Category: Word origins

legal

Background checks: everyday words with legal records

Absolute privilege, ad hoc, aforementioned, affidavit, arraignment, arbitrage: the language of law can be dense, demanding, and downright intimidating, and these are just a few of the words and phrases that begin with the letter a. For all the difficulties of legalese, a great number of common words have a surprisingly legal record, so to speak. Mayhem Dating back […]

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Cyber origin is a tricky concept

Where is the origin of cyber?

Does cyber sound dated to you? Like the phrases Information Superhighway and surfing the Web, something about the word calls one back to the early era of the Internet, not unlike when you ask a person for a URL and they start to read off, ‘H-t-t-p, colon, forward slash…’ But for every use of the […]

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The 'Do re mi' tune reaches back nearly 1,000 years

The history of do re mi

Nestled amid the familiar Rodgers and Hammerstein melodies of The Sound of Music is a tune with a history that reaches back nearly a thousand years, as long as those famous hills have been singing their songs: ‘Do-re-mi’, the most ‘meta’ of all the numbers in a musical about music. This post will focus on the […]

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Photo via Flickr/Jason Persse

Dr. Dre and the language of gangsta rap

The hip hop world knows Dr. Dre as one of its most skilled producers and as a significant mentor to other prominent rappers – including Snoop Dogg, Eminem, and 50 Cent – but not as one of the genre’s most significant wordsmiths. However, Dre’s influence on the vocabulary of English is enormous even despite his […]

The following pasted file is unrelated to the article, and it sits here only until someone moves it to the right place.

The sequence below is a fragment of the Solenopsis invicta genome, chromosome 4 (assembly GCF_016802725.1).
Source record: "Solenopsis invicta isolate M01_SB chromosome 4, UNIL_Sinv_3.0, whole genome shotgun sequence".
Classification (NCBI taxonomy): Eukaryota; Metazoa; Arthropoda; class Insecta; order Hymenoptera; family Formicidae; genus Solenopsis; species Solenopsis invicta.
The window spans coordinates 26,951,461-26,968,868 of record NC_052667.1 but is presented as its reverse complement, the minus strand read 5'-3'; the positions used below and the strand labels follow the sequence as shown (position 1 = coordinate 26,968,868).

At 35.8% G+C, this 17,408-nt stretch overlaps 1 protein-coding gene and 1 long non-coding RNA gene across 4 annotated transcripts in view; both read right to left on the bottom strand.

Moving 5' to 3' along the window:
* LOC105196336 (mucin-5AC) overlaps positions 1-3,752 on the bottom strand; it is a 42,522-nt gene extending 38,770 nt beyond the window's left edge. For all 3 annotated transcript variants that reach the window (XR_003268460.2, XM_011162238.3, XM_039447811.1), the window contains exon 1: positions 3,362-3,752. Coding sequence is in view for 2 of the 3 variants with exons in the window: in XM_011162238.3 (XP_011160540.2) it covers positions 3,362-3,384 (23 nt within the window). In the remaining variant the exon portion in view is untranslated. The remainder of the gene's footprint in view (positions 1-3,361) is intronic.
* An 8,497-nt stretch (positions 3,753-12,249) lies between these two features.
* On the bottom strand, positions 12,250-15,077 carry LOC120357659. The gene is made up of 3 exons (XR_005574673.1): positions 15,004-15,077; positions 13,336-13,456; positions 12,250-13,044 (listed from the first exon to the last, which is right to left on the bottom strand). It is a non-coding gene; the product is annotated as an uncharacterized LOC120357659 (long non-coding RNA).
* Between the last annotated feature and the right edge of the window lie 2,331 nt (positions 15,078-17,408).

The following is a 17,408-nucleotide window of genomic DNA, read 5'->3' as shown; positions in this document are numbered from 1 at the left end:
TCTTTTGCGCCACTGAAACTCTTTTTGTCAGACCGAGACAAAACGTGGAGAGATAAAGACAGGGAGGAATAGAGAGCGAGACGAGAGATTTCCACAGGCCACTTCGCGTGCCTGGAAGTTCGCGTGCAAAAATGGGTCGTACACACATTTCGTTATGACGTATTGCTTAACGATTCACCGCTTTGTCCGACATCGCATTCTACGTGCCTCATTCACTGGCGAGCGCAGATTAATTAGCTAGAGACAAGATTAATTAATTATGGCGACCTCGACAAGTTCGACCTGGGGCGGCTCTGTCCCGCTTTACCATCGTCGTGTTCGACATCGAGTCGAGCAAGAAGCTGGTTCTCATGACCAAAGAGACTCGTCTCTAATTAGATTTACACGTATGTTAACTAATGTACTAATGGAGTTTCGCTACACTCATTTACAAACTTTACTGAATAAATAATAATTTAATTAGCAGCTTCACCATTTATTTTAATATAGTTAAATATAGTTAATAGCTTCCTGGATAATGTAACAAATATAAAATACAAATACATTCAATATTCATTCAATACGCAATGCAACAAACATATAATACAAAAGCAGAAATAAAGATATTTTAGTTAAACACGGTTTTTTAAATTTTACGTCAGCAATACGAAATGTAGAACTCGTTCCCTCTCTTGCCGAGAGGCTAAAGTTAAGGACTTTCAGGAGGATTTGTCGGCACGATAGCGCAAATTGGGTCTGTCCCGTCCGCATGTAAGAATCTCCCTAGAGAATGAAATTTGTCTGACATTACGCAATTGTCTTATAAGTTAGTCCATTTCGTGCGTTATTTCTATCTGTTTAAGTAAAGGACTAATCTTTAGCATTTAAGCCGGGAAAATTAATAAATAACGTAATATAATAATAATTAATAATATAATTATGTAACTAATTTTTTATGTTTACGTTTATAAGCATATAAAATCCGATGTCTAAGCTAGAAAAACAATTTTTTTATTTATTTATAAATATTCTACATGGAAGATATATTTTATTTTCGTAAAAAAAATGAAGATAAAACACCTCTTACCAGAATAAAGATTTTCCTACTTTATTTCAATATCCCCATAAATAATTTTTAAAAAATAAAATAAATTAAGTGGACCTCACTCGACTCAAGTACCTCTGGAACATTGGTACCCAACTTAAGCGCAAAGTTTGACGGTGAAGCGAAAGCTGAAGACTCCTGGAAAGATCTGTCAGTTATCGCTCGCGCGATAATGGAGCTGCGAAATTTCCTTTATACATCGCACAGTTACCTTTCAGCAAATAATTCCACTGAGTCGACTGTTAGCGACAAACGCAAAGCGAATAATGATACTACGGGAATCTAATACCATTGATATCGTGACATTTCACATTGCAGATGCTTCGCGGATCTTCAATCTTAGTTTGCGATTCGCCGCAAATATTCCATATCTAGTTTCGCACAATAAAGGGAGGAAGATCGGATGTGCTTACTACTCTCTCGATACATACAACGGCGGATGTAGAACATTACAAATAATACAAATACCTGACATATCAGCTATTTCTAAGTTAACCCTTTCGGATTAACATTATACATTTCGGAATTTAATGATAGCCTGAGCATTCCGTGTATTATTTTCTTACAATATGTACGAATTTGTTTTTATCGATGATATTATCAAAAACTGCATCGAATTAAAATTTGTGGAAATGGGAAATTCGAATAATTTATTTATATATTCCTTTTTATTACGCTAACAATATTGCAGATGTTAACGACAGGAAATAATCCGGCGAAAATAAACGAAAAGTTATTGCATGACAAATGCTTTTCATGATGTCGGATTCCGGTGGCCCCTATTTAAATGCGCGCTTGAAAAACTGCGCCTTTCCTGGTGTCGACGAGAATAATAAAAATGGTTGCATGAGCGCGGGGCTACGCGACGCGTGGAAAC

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The origin of culprit is more complicated than you might think.

The curious case of culprit

Amnesia, disguises, and mistaken identities? No, these are not the plot twists of a blockbuster thriller or bestselling page-turner. They are the story of the word culprit.   At first glance, the origin of culprit looks simple enough. Mea culpa, culpable, exculpate, and the more obscure inculpate: these words come from the Latin culpa, “fault” or “blame.” One would suspect that culprit is the same, yet we should never be […]

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petri dish_large

10 inventions named after people

Inventors’ Day is celebrated on different days in many countries to recognize the contributions of inventors. In the US, the event falls on 11 February – the anniversary of Thomas Edison’s birth. We would like to take this occasion to explore the linguistic contributions of inventors to the English language. Browse our list below to […]

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Groundhog

Groundhog etymology: from whistle pigs to woodchucks

On 2 February, we celebrate the Pennsylvania German custom of groundhog divination, which dates back to the 18th century and the European weather lore of Candlemas. According to folklore, on a sunny day, the groundhog will see its shadow and head back in its burrow, signaling six more weeks of more winter. If the weather […]

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pencil

Lord Byron in the OED

Lord Byron, one of Britain’s greatest poets, was born on this day in 1788, so we thought this might be a good opportunity to trace his influence on the English language. We have consulted the Oxford English Dictionary (OED) and discovered more about Byron’s innovative use of language. While all the words listed below existed […]

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